Real Negotiations start amid fears of green room effects
Linker oppdatert: Fredag 12. mai 2006
At a G90 briefing meeting held earlier in the day, delegates were informed of yesterday’s proceedings including the secret Green room meeting which started late at night of which the majority of the members seemed not to know.
Only a few countries, those which are perceived to have a greater influence on others through either their official positions or otherwise were invited.
The meeting took serious note of such a process and agreed to put some mechanisms in place to ensure quick relay of information from the green rooms to their constituency and vise versa.
Yesterday’s meetings shaped up the process including the appointment of three facilitators who will assist in the negotiations process. The chairman of the Conference Mr. John Tsang, Secretary of Commerce, Industry and Technology of Hong Kong appointed three ministers as facilitators. The three are Hon. Humayun Khan of (Non Agricultural Market Access), Hon. Mukhisa Kituyi of (Agriculture) and Hon. Clement Rohee of (Specific development related issues). For Services, rules and other issues, facilitators are Hyun Chong Kim (), Jonas Store () and Ignacio Walker of respectively.
Delegates were told that substantive negotiations will start today with Mr. Tsang having established the so-called Chairman’s Consultative Group() which will move the negotiations based on the existing ministerial text issued some few days before the conference started. From the G90 side, the is made up of the coordinators of Africa Caribbean Pacific countries -, Least Developed Countries- , African Union- and the various facilitators, spokespersons and the Heads of Delegations from the member countries.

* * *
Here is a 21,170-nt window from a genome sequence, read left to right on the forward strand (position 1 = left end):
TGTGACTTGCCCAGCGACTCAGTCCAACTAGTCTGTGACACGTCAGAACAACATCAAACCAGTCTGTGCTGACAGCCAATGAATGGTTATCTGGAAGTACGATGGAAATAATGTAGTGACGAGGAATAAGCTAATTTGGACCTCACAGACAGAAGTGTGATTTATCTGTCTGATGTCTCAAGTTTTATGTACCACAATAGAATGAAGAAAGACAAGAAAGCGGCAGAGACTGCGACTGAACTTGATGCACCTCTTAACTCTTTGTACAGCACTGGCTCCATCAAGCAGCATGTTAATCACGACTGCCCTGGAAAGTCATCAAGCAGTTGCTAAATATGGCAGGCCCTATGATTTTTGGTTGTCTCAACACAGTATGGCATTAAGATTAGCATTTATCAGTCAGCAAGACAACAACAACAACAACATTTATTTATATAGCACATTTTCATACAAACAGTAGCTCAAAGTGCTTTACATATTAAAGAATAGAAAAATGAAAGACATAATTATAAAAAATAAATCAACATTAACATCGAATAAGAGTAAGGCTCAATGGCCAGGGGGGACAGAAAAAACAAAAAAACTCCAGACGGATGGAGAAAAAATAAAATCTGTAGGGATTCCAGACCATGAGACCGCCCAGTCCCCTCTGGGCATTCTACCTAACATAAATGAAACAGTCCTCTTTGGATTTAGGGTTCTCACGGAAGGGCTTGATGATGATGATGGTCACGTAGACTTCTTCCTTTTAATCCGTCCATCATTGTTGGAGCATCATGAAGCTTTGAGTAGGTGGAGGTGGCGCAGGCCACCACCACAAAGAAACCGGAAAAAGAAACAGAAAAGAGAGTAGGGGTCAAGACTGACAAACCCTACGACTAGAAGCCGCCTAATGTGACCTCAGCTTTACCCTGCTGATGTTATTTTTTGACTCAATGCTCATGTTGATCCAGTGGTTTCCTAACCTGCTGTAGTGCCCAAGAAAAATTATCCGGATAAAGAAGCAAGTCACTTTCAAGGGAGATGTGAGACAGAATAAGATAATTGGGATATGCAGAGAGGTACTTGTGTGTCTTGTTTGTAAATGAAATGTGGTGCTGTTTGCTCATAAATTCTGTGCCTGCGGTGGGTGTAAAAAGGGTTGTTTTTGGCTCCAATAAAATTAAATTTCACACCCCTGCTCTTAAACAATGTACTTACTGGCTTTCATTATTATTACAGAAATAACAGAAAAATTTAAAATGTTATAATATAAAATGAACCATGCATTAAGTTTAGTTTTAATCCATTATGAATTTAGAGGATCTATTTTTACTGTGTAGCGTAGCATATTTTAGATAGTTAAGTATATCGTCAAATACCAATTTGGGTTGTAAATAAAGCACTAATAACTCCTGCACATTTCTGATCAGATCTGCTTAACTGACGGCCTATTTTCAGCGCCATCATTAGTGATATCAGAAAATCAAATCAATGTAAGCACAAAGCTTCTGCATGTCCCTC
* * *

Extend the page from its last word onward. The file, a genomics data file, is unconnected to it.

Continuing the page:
It can be recalled that the text on a number of issues was issued without agreement on most of the areas and this has been done at the Chairman’s own responsibility. This has caused a lot of problems particularly on the services text, which, as far as we can see is the sticking point at the moment.
There are fears that the so-called green room processes, which have become the norm in trade negotiations, will exclude most of the interests of developing countries as has happened in the draft ministerial text.
Currently, a number of formal and informal consultations are taking place with the first Heads of delegations meeting on substantive issues slotted at 1700hrs local time.
Meanwhile, the Southern and Eastern African Trade, Information and Negotiations Institute (SEATINI) has launched its book on Benchmarking Development for and Beyond. The research on setting indicators for development was done by Mr. Rashid Kaukab of South Centre (who was commissioned by SEATINI) with support from the Institute for Global Dialogue (IGD). The meeting was attended by a number of NGOs, Parliamentarians and government delegates at the NGO Centre.